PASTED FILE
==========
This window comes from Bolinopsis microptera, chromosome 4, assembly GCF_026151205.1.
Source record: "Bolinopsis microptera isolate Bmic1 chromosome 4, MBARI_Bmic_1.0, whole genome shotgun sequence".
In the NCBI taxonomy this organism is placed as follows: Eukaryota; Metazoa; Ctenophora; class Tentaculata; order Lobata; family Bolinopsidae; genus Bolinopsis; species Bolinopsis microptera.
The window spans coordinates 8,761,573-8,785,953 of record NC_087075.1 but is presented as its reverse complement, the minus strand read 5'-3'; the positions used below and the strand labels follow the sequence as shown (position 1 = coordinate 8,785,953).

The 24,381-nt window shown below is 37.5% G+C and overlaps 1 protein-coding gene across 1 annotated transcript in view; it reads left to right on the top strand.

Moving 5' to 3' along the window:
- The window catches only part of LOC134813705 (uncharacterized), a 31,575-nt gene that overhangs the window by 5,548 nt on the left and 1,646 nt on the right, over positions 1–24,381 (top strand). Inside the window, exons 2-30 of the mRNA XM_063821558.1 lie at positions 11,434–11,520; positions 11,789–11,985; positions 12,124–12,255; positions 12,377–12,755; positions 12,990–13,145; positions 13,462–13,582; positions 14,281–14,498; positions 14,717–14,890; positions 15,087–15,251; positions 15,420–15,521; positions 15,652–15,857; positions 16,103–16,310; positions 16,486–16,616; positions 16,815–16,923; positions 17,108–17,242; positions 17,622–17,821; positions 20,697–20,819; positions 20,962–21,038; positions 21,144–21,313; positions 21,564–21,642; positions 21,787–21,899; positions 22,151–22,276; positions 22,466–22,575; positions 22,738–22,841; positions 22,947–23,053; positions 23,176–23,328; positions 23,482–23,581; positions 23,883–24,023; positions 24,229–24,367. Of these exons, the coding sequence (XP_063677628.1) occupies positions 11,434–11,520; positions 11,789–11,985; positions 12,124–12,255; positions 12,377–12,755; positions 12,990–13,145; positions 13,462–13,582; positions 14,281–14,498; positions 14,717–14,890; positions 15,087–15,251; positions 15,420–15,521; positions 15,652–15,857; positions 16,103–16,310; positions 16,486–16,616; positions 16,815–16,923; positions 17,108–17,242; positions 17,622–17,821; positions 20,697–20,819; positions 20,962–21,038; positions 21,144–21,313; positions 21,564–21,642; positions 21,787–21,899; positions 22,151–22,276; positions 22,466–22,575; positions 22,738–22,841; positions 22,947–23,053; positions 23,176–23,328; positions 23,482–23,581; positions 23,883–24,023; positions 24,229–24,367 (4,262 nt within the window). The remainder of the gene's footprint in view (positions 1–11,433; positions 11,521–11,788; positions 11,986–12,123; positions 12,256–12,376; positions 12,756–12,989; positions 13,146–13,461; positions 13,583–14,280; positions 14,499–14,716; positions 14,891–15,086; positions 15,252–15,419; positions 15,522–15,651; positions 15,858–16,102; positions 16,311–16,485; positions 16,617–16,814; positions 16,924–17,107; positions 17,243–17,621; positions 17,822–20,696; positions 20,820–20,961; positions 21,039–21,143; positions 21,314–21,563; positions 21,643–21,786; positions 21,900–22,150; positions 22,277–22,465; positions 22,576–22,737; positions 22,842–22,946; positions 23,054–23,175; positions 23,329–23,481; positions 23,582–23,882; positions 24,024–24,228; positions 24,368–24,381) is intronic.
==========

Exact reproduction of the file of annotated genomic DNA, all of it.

This window comes from Bolinopsis microptera, chromosome 4, assembly GCF_026151205.1.
Source record: "Bolinopsis microptera isolate Bmic1 chromosome 4, MBARI_Bmic_1.0, whole genome shotgun sequence".
In the NCBI taxonomy this organism is placed as follows: Eukaryota; Metazoa; Ctenophora; class Tentaculata; order Lobata; family Bolinopsidae; genus Bolinopsis; species Bolinopsis microptera.
The window spans coordinates 8,761,573-8,785,953 of record NC_087075.1 but is presented as its reverse complement, the minus strand read 5'-3'; the positions used below and the strand labels follow the sequence as shown (position 1 = coordinate 8,785,953).

The 24,381-nt window shown below is 37.5% G+C and overlaps 1 protein-coding gene across 1 annotated transcript in view; it reads left to right on the top strand.

Moving 5' to 3' along the window:
- The window catches only part of LOC134813705 (uncharacterized), a 31,575-nt gene that overhangs the window by 5,548 nt on the left and 1,646 nt on the right, over positions 1–24,381 (top strand). Inside the window, exons 2-30 of the mRNA XM_063821558.1 lie at positions 11,434–11,520; positions 11,789–11,985; positions 12,124–12,255; positions 12,377–12,755; positions 12,990–13,145; positions 13,462–13,582; positions 14,281–14,498; positions 14,717–14,890; positions 15,087–15,251; positions 15,420–15,521; positions 15,652–15,857; positions 16,103–16,310; positions 16,486–16,616; positions 16,815–16,923; positions 17,108–17,242; positions 17,622–17,821; positions 20,697–20,819; positions 20,962–21,038; positions 21,144–21,313; positions 21,564–21,642; positions 21,787–21,899; positions 22,151–22,276; positions 22,466–22,575; positions 22,738–22,841; positions 22,947–23,053; positions 23,176–23,328; positions 23,482–23,581; positions 23,883–24,023; positions 24,229–24,367. Of these exons, the coding sequence (XP_063677628.1) occupies positions 11,434–11,520; positions 11,789–11,985; positions 12,124–12,255; positions 12,377–12,755; positions 12,990–13,145; positions 13,462–13,582; positions 14,281–14,498; positions 14,717–14,890; positions 15,087–15,251; positions 15,420–15,521; positions 15,652–15,857; positions 16,103–16,310; positions 16,486–16,616; positions 16,815–16,923; positions 17,108–17,242; positions 17,622–17,821; positions 20,697–20,819; positions 20,962–21,038; positions 21,144–21,313; positions 21,564–21,642; positions 21,787–21,899; positions 22,151–22,276; positions 22,466–22,575; positions 22,738–22,841; positions 22,947–23,053; positions 23,176–23,328; positions 23,482–23,581; positions 23,883–24,023; positions 24,229–24,367 (4,262 nt within the window). The remainder of the gene's footprint in view (positions 1–11,433; positions 11,521–11,788; positions 11,986–12,123; positions 12,256–12,376; positions 12,756–12,989; positions 13,146–13,461; positions 13,583–14,280; positions 14,499–14,716; positions 14,891–15,086; positions 15,252–15,419; positions 15,522–15,651; positions 15,858–16,102; positions 16,311–16,485; positions 16,617–16,814; positions 16,924–17,107; positions 17,243–17,621; positions 17,822–20,696; positions 20,820–20,961; positions 21,039–21,143; positions 21,314–21,563; positions 21,643–21,786; positions 21,900–22,150; positions 22,277–22,465; positions 22,576–22,737; positions 22,842–22,946; positions 23,054–23,175; positions 23,329–23,481; positions 23,582–23,882; positions 24,024–24,228; positions 24,368–24,381) is intronic.